Second, the short sellers' report highlighted NuScale’s cash position, its cash burn rate, and prospects for the company needing an equity raise within the next 15 months. This claim is less compelling for several reasons. First of all, there is a lot management can do in that time frame. They can tap other funding sources, sell more equity, and try to increase U.S. Department of Energy  (DOE) funding commitments. Yes, it is probable they will have to raise more money from the capital markets at some point in the future perhaps resulting in meaningful shareholder dilution. However, that is a long term concern for a company with near term problems. Our guess is that part of NuScale’s share price decline this past week reflected shareholder grumpiness about prospective dilution. However, this is not a new issue for anyone paying close attention.

But rather than simply pile on after a bad news week for NuScale, we should take a step back and review a few positives. Most important, NuScale’s is the only SMR design to receive preliminary approval from the U.S. Nuclear Regulatory Commission  (NRC). No other SMR design has achieved this yet in the U.S. Second, the DOE has seen enough merit in NuScale’s technology to warrant over half a billion dollars in government grants. Our point here is that NuScales’s problems at this stage appear financial, not technological. The company’s initial reactor design proposal, already NRC approved, was for a 50 mw reactor module. However upon further testing the company realized that these units could actually produce 77 mws apiece. This design change sets the clock back on revised NRC approval by about two years. Stated differently, the first installed reactor modules are now delayed from 2026 to 2029.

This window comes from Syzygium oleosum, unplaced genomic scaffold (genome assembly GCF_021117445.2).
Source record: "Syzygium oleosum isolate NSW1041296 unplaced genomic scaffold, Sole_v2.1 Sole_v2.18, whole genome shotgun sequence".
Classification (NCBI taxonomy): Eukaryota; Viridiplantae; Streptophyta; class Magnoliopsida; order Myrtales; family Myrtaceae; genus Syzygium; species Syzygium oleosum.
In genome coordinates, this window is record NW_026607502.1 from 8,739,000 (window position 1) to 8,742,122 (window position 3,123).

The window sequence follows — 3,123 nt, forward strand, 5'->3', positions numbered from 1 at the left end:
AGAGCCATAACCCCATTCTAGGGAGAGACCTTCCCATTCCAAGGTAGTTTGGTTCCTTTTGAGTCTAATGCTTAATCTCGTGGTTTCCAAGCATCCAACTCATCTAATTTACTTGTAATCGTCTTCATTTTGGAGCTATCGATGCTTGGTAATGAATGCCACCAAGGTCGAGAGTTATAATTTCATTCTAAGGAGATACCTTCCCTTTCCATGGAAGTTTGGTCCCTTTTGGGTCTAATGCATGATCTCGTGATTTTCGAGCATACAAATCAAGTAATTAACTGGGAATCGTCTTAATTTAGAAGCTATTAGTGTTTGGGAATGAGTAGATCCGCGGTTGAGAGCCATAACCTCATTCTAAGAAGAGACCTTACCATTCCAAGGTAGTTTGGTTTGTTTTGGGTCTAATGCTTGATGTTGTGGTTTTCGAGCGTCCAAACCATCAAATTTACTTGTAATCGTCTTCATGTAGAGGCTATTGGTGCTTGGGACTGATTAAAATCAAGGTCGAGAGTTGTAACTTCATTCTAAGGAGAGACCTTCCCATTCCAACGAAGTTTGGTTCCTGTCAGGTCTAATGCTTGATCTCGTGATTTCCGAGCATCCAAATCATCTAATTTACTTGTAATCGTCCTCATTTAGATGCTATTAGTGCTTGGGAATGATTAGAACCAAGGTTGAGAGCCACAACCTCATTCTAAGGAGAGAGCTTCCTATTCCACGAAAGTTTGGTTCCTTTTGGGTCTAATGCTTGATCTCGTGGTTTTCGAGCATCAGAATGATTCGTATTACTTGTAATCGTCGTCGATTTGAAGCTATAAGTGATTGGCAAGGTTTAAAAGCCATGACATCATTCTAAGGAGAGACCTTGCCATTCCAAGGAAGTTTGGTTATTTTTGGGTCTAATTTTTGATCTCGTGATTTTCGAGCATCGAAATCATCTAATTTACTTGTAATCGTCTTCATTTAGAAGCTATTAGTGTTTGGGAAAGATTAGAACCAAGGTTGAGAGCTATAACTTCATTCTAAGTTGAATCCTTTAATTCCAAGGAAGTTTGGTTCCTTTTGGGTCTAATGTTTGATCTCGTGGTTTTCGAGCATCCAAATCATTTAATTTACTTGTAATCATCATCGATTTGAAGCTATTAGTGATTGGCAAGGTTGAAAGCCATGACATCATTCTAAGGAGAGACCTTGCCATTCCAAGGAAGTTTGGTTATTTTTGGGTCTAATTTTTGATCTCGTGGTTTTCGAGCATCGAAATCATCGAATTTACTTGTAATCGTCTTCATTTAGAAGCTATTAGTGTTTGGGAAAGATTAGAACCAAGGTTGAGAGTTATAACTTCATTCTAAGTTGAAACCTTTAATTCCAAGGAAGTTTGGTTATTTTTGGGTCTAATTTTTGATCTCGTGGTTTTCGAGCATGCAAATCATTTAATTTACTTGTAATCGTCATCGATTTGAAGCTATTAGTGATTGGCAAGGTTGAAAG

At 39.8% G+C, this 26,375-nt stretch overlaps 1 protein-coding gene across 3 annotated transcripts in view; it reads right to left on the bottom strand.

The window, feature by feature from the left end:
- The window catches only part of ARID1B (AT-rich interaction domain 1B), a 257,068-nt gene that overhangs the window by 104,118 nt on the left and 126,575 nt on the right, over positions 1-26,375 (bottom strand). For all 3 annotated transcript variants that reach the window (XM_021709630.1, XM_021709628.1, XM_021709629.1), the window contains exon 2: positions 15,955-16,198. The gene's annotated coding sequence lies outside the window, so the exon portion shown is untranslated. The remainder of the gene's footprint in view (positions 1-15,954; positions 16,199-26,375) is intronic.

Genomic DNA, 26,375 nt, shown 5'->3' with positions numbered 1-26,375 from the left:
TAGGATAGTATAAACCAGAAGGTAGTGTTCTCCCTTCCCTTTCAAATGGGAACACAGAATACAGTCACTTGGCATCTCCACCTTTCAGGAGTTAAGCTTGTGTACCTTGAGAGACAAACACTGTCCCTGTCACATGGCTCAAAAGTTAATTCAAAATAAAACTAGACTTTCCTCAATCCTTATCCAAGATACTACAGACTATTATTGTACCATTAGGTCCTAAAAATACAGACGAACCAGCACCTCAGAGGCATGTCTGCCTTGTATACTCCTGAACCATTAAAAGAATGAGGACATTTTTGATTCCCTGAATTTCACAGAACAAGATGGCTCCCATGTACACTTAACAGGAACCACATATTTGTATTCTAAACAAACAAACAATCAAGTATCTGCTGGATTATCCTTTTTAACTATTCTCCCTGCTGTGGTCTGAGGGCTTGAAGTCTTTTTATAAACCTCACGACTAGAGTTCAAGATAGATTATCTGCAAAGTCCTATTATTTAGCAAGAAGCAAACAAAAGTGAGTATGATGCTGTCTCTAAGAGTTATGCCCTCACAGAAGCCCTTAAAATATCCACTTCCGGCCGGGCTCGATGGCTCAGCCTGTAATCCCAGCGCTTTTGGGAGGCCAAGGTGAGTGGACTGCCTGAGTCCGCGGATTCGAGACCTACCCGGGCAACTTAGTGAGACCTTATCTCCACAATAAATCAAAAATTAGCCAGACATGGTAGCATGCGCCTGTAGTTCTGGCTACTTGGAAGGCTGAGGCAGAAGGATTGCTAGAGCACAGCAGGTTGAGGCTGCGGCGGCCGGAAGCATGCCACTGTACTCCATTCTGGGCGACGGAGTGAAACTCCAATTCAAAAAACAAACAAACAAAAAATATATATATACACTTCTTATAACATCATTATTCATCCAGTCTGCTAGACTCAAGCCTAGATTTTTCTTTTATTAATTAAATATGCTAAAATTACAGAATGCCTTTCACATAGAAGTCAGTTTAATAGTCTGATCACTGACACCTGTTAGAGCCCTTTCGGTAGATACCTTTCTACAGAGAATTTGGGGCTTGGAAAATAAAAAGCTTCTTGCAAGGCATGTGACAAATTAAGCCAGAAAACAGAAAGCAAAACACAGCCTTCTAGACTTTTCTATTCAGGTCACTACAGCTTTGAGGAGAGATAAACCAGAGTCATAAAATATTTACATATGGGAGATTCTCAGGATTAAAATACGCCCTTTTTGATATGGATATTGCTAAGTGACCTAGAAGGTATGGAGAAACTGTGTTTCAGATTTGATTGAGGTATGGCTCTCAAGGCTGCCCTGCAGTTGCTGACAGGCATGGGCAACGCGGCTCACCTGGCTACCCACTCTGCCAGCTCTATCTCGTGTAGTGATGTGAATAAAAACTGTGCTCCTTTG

The short seller’s report, however, also dwelled on the odd and seemingly out-of-the-blue transaction announced with Standard Power earlier in October month, plans to develop two, 12 reactor modules totaling 1848 MW’s with a crypto miner and data center developer with an identified site in Ohio. The short seller implies that the firm is simply not a plausible or viable buyer for 1848 MW’s with a contract supposed to be worth $37 billion according to the company. The fact that one of Standard Power’s senior executives was convicted of securities fraud and is an alum of Stratton Oakmont (the Wolf of WallStreet's old firm shuttered for SEC violations) does little to enhance investor confidence. And, according to Iceberg, while NuScale’s shares saw a little bounce the former CFO used this as an opportunity to liquidate his remaining equity holdings—certainly not the vote of confidence we would have expected following a supposedly game changing contract.